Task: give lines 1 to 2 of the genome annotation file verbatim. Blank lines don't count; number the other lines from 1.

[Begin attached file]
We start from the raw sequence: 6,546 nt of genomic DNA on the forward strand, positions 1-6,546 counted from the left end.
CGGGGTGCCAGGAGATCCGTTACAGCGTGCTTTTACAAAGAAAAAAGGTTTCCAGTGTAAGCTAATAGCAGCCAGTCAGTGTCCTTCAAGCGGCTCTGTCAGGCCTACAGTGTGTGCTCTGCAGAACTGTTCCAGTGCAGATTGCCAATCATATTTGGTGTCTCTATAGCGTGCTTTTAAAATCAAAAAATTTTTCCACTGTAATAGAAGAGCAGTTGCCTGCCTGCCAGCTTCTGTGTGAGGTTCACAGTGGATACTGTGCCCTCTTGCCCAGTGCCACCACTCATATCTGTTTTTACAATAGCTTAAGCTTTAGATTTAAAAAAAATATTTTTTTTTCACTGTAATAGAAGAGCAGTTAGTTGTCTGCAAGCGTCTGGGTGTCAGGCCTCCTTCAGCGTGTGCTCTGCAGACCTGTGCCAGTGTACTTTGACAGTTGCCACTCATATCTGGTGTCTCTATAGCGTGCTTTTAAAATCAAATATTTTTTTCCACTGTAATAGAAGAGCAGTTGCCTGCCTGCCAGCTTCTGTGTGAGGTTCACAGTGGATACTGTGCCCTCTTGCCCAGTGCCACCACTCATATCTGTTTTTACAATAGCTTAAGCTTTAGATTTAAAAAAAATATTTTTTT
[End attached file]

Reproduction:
We start from the raw sequence: 6,546 nt of genomic DNA on the forward strand, positions 1-6,546 counted from the left end.
CGGGGTGCCAGGAGATCCGTTACAGCGTGCTTTTACAAAGAAAAAAGGTTTCCAGTGTAAGCTAATAGCAGCCAGTCAGTGTCCTTCAAGCGGCTCTGTCAGGCCTACAGTGTGTGCTCTGCAGAACTGTTCCAGTGCAGATTGCCAATCATATTTGGTGTCTCTATAGCGTGCTTTTAAAATCAAAAAATTTTTCCACTGTAATAGAAGAGCAGTTGCCTGCCTGCCAGCTTCTGTGTGAGGTTCACAGTGGATACTGTGCCCTCTTGCCCAGTGCCACCACTCATATCTGTTTTTACAATAGCTTAAGCTTTAGATTTAAAAAAAATATTTTTTTTTCACTGTAATAGAAGAGCAGTTAGTTGTCTGCAAGCGTCTGGGTGTCAGGCCTCCTTCAGCGTGTGCTCTGCAGACCTGTGCCAGTGTACTTTGACAGTTGCCACTCATATCTGGTGTCTCTATAGCGTGCTTTTAAAATCAAATATTTTTTTCCACTGTAATAGAAGAGCAGTTGCCTGCCTGCCAGCTTCTGTGTGAGGTTCACAGTGGATACTGTGCCCTCTTGCCCAGTGCCACCACTCATATCTGTTTTTACAATAGCTTAAGCTTTAGATTTAAAAAAAATATTTTTTT